Guideline 11 recommends that psychologists should strive to recognize that people with disabilities are at increased risk for abuse and they should address abuse-related situations appropriately. The guideline recognizes that people with disabilities are victims of violence and abuse at a much higher rate than the population at large. This is true for men as well as for women. Abuse and neglect can be the initial cause of a disability or abuse may exacerbate an existing disability. To read more, click here.
February 3, 2012
Combating Violence Against Women with Disabilities
Thanks to Russell Butler for bringing to our attention the
following article in the American Bar Association Criminal Justice Section
Newsletter: "Barrier Free Justice: Combating Violence Against Women with
disabilities." To read the article, on page 7 of the newsletter,
Georgia school found liable for disability-abuse by teacher
An administrative law judge filed a decision yesterday finding the Fulton County School District liable for repeated physical, verbal, and emotional abuse committed by a special education teacher against students with developmental disabilities. The decision followed administrative trial arising out of a complaint filed by a parent (on behalf of her child) alleging abuse by the teacher, knowledge of the abuse by administrators, and a cover-up of the situation by the school district.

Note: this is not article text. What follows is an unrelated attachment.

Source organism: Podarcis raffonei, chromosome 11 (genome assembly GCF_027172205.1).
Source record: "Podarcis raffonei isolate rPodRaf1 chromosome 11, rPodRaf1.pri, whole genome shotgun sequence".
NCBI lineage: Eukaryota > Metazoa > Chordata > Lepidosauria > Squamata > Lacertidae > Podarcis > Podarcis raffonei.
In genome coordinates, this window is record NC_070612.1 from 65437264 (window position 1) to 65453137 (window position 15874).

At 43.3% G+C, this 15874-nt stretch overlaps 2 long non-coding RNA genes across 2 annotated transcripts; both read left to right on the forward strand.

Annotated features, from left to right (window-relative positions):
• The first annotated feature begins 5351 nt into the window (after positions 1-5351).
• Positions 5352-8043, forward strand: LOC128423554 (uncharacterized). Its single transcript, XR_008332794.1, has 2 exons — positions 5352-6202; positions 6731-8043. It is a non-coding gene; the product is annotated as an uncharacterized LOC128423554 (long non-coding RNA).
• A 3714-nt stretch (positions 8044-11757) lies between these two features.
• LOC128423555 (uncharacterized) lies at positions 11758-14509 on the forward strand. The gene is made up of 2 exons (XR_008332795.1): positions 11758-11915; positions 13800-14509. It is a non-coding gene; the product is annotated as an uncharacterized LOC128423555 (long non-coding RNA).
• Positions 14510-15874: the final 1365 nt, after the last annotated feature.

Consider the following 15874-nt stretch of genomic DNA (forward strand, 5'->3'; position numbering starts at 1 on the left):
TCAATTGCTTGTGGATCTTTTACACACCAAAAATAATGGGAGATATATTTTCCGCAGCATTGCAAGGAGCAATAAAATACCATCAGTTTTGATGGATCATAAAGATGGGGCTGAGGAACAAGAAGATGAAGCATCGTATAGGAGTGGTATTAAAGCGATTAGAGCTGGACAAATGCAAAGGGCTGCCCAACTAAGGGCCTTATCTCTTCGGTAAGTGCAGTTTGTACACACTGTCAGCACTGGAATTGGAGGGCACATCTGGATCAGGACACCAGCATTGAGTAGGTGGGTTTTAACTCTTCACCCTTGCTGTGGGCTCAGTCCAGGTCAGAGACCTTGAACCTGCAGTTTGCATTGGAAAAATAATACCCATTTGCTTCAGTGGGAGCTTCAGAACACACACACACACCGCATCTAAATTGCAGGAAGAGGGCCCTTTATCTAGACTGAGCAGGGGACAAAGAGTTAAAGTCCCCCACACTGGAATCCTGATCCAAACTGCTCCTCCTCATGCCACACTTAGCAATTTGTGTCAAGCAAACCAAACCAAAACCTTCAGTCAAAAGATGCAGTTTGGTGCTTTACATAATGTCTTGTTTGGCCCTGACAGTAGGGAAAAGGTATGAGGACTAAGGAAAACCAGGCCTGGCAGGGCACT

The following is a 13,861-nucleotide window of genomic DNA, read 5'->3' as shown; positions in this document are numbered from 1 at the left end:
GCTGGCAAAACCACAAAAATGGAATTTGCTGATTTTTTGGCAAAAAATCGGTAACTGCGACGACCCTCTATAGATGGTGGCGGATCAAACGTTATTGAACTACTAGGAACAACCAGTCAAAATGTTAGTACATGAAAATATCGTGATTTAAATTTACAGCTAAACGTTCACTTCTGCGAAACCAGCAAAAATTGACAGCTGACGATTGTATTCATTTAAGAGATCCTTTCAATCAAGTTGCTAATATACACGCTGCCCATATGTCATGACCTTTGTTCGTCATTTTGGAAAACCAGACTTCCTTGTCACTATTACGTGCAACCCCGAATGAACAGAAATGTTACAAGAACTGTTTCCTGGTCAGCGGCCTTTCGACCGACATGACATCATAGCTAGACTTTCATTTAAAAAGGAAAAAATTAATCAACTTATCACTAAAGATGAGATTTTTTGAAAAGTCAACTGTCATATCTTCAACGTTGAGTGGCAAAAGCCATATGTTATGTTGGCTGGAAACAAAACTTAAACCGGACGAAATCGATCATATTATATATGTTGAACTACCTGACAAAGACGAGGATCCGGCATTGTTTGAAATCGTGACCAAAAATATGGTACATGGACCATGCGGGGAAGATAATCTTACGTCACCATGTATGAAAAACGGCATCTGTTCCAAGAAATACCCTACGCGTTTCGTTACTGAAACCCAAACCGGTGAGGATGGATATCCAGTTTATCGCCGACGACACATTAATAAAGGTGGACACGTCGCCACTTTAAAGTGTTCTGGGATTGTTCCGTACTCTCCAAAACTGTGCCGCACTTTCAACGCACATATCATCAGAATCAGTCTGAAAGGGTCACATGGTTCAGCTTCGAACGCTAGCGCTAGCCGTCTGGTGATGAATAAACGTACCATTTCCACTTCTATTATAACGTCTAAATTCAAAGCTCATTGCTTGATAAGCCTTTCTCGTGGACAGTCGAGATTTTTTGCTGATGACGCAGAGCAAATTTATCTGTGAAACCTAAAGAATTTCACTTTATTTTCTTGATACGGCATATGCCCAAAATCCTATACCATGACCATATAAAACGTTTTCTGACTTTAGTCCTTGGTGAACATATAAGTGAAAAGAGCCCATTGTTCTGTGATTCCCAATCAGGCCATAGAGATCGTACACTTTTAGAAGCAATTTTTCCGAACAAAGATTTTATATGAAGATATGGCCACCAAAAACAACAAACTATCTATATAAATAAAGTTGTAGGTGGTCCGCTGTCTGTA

For a copy of the full decision, and quotes from various portions of it, click here.
Click here to view a new comment about the value of the newsfeed.
Click here to view and listen to a You Tube video of public defender Billy Edwards discussing how Fetal Alchohol Spectrum Disorder (FASD) is relevant to the work of a criminal defense attorney.
Dr. Nora's Blog has been added to the website. She, and guest bloggers, will periodically post commentaries to the blog. To access the main page of the blog, click here.
Dr. Nora Baladerian was quoted in a newstory which was added
today to the website. The Associated Press story focused on the
financial abuse of people with intellectual disabilities. To read the
story, click here.
September 10, 2011
A tribute was added for International FASD Day.